Stephanie Harrison: [00:49:39] Yeah, yeah. You know, I think that one of the on ramps is the next time that you’re having a bad day or a tough time, just go help somebody in some small way try and show up using your humanity gifts. It’s free. It’s simple. It takes five minutes or less and it can make such a big difference in your day. Simply calling a friend or reaching out to a family member who’s having a hard time, or helping a stranger, or whatever it is that comes to mind. And then when you’re done, just notice how you feel. And if it’s changed anything within you, if you feel more connected to yourself or to the other person, and if you have any joy or a sense of purpose, the next is to start thinking about those gifts that you have and making a list of some of them. To be honest, thinking about, okay, what have I learned? You know, um, everyone has had a unique life, and no matter how old you are, you have been through some stuff that has taught you something, and we just have to extract it from those memories and those moments. So I often counsel, you know, think back to the things that you’ve achieved in your life that were meaningful for you, or the experiences that were painful for you, that you got through and overcame, and then write down what you learned and what you’d like to do with that information.


Stephanie Harrison: [00:50:56] Because oftentimes our purpose is found in, hey, I went through this hard time, and now I want to help other people going through that hard time, or I want to prevent it for them in some way or help support them in navigating it. And the other bit is again, like, no matter, no matter how young you are, there’s always somebody younger than you who wants to do what you’ve done, who is excited and would be grateful for your support. And so figuring out how to contribute your wisdom in those ways. And then for your talents, think about somebody who you look up to, who has a life that excites you, you know, thinking about someone who gets up every day and they do something with their day. And you think, I want to do that with my day, and then think about the talents that they have and how you might start to develop them for yourself. And you do that by, you know, starting to practice and get feedback and all of that good stuff. But with those, those three steps, you can really invest in your talents and your wisdom and your humanity, and then start to offer them up to others in a way that’s not about overhauling your whole life. It’s just making a couple of small changes as you go about it.


Jonathan Fields: [00:52:02] Um, that resonates so much. And the notion that, you know, even starting with the humanity side, like literally, there’s probably not a day that you move through where once you become open to it, once you sort of like set yourself on scan, like, okay, so how can I bring my humanity gift to like to someone something some moment? Like, you’re probably just going to start to see them all around the place.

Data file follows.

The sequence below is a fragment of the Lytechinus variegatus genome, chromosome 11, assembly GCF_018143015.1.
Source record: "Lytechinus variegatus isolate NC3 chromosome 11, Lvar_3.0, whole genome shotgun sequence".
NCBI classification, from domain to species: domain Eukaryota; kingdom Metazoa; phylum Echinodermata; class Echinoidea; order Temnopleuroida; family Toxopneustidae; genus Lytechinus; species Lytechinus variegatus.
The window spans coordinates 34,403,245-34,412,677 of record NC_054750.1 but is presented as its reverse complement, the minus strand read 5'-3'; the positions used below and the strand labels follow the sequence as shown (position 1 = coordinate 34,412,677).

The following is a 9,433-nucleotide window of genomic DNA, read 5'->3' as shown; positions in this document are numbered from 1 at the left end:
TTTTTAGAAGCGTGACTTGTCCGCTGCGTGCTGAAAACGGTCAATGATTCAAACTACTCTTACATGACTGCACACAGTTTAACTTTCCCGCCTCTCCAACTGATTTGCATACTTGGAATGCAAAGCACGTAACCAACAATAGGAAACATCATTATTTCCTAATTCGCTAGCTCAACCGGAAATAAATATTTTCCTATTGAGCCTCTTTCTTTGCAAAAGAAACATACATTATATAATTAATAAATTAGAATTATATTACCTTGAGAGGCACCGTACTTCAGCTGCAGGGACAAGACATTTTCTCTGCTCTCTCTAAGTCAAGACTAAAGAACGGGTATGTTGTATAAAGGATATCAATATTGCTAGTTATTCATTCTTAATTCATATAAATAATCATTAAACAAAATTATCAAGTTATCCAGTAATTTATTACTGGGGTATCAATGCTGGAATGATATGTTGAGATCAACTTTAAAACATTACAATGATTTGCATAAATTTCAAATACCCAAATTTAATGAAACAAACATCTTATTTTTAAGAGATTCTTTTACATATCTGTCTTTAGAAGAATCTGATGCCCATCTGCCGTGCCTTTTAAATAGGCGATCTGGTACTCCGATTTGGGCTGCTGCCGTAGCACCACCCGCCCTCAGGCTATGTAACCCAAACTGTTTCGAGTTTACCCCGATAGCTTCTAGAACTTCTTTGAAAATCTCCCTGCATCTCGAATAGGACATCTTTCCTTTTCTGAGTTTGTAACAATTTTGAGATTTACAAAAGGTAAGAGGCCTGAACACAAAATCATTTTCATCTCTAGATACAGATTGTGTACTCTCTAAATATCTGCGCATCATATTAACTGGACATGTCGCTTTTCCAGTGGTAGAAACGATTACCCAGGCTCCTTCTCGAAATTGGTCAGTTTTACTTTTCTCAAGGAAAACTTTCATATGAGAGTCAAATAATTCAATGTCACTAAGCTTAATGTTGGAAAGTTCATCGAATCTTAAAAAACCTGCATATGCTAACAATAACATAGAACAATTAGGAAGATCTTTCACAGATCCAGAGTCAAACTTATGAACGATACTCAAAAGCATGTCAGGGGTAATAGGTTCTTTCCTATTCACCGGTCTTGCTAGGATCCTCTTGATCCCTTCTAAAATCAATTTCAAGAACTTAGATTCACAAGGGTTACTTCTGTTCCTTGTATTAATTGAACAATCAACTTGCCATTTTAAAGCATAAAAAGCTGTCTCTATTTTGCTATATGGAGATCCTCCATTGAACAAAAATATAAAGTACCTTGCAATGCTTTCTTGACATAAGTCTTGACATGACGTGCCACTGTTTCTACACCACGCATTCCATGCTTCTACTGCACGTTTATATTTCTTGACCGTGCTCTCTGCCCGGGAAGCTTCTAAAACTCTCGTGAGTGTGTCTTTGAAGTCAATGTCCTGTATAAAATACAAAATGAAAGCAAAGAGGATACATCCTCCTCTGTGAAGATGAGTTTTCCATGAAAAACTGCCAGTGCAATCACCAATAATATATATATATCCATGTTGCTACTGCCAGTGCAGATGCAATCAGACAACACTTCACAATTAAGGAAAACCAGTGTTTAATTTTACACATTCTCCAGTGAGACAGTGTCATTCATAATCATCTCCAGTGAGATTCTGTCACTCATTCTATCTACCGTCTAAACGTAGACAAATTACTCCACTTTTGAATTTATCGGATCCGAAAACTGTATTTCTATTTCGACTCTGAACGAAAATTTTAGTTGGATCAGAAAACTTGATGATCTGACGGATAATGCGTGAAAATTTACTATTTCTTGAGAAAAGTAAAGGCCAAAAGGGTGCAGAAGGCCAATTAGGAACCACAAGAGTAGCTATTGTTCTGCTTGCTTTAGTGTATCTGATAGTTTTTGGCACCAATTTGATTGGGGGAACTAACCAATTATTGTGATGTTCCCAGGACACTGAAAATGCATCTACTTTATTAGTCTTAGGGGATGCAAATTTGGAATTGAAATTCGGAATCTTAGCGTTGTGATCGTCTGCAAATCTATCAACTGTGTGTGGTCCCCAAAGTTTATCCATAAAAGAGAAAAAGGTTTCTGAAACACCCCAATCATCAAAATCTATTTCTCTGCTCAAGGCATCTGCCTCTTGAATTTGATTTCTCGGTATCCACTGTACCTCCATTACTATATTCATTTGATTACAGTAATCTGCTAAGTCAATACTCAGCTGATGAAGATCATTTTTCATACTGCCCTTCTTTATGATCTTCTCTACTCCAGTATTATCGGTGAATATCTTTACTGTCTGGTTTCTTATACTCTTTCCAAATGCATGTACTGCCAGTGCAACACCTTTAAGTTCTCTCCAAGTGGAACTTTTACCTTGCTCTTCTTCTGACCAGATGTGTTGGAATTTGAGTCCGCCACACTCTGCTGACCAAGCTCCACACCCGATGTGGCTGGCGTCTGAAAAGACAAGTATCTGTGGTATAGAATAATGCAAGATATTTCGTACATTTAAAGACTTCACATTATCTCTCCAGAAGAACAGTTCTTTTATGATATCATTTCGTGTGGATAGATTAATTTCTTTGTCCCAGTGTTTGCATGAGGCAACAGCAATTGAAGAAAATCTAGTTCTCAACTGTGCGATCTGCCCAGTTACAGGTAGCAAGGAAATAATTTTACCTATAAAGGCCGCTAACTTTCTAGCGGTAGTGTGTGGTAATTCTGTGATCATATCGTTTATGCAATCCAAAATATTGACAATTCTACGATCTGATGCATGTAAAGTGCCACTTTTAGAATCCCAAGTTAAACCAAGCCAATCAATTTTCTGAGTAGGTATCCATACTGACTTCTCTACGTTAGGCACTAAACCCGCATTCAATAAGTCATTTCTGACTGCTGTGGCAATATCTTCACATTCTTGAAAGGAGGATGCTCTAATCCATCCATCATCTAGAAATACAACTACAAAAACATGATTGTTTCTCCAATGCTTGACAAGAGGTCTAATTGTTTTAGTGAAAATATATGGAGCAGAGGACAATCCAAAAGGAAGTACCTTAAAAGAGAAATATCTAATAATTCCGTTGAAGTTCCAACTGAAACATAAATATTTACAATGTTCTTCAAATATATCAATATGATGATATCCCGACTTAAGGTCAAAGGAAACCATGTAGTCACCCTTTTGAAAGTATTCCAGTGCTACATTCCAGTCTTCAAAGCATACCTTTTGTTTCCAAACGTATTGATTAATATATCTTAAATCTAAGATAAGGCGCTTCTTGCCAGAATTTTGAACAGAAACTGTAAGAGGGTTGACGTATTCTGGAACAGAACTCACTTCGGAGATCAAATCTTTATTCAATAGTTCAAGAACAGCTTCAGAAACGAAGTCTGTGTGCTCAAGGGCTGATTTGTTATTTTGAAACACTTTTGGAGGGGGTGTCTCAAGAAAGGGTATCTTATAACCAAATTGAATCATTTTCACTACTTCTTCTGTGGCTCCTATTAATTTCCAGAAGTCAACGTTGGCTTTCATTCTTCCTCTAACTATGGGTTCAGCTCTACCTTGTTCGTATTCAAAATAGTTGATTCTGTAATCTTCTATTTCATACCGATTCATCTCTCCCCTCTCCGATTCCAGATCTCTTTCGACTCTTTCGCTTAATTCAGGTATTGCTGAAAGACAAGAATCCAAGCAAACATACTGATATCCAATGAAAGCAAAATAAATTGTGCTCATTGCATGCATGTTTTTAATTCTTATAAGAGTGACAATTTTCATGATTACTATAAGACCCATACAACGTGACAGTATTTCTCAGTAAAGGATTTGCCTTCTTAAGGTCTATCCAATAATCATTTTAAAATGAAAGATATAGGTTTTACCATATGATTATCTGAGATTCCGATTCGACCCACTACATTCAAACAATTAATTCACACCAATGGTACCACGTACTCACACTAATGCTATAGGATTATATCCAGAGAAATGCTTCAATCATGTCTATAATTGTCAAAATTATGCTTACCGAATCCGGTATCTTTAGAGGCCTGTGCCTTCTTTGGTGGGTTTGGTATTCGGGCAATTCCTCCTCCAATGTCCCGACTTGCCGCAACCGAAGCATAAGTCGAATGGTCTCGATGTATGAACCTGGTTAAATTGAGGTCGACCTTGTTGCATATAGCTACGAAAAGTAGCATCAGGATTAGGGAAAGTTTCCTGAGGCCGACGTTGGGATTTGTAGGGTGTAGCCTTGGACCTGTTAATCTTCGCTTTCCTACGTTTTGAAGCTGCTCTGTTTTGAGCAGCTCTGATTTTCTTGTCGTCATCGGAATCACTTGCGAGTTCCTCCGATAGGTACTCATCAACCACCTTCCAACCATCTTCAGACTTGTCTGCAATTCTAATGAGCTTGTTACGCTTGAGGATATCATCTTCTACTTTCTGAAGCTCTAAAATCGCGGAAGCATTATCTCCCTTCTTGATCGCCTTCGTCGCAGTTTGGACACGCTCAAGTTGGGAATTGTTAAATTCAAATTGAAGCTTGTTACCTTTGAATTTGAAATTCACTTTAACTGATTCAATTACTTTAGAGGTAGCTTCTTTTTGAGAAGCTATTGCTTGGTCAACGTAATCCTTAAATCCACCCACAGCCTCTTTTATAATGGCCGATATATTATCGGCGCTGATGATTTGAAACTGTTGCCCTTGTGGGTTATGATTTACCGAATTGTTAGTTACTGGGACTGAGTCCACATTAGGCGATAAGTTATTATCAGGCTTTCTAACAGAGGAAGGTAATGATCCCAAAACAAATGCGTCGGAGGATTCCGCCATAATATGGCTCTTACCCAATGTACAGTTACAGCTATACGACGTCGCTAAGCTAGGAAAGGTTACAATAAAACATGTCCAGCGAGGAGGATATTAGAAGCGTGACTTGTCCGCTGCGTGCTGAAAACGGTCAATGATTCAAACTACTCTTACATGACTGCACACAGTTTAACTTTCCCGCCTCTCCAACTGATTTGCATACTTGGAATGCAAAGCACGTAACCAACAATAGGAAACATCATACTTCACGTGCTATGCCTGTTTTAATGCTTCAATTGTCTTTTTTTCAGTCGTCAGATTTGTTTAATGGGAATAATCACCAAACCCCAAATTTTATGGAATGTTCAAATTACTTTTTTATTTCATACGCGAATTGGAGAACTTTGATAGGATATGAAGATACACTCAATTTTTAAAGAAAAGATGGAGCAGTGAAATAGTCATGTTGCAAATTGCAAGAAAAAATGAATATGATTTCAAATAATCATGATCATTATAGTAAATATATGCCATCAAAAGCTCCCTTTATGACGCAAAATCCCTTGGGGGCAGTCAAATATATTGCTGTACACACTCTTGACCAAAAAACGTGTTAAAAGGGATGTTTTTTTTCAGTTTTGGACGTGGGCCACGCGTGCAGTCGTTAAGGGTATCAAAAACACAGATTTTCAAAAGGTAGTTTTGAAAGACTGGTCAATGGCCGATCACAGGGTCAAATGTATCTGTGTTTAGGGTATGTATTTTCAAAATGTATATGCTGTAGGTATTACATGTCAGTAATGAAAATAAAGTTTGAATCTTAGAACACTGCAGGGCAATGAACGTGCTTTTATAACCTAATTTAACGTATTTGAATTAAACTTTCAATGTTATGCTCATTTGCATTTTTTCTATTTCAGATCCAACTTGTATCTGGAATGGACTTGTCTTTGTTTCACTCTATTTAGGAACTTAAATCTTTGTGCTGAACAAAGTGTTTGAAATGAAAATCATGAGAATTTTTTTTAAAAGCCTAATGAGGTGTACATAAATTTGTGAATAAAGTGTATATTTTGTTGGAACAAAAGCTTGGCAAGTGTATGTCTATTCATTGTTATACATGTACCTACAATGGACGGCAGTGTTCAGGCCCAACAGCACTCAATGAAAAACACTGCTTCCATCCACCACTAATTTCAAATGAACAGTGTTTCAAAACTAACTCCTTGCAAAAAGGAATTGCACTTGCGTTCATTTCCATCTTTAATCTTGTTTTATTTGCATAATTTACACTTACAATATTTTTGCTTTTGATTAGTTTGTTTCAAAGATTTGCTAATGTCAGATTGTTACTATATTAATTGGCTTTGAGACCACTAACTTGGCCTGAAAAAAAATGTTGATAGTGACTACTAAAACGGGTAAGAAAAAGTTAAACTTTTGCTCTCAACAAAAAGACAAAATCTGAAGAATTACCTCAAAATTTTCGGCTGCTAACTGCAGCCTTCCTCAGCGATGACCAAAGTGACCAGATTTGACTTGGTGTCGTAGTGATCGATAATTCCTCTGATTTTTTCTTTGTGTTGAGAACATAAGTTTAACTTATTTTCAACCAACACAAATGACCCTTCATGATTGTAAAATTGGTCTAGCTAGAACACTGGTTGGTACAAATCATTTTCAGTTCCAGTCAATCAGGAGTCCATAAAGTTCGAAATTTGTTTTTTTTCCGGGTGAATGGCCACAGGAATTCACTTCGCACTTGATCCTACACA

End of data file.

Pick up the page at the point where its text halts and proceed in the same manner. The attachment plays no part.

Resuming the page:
Stephanie Harrison: [00:52:23] Totally. And it’s like it’s think about them as moments for your happiness, right? Like, here’s a chance to feel happier. What a gift. I’m so happy I can help.


Jonathan Fields: [00:52:33] Yeah, it feels like a good place for us to come full circle as well. So in this container of Good Life Project., if I offer up the phrase to live a good life, what comes up?


Stephanie Harrison: [00:52:43] Helping people in any way I can. 


Jonathan Fields: [00:52:48] Mmm. Thank you.


Stephanie Harrison: [00:52:49] Thank you.


Jonathan Fields: [00:52:51] Hey, before you leave, if you love this episode Safe bet, you’ll also love the conversation we had with Dan Lerner about the science of passion. You’ll find a link to Dan’s episode in the show notes. This episode of Good Life Project was produced by executive producers Lindsey Fox and me, Jonathan Fields. Editing help by Alejandro Ramirez. Kristoffer Carter crafted our theme music and special thanks to Shelley Adelle for her research on this episode. And of course, if you haven’t already done so, please go ahead and follow Good Life Project. in your favorite listening app. And if you found this conversation interesting or inspiring or valuable, and chances are you did. Since you’re still listening here, would you do me a personal favor? A seven-second favor and share it? Maybe on social or by text or by email? Even just with one person? Just copy the link from the app you’re using and tell those you know, those you love, those you want to help navigate this thing called life a little better so we can all do it better together with more ease and more joy. Tell them to listen, then even invite them to talk about what you’ve both discovered. Because when podcasts become conversations and conversations become action, that’s how we all come alive together. Until next time, I’m Jonathan Fields, signing off for Good Life Project.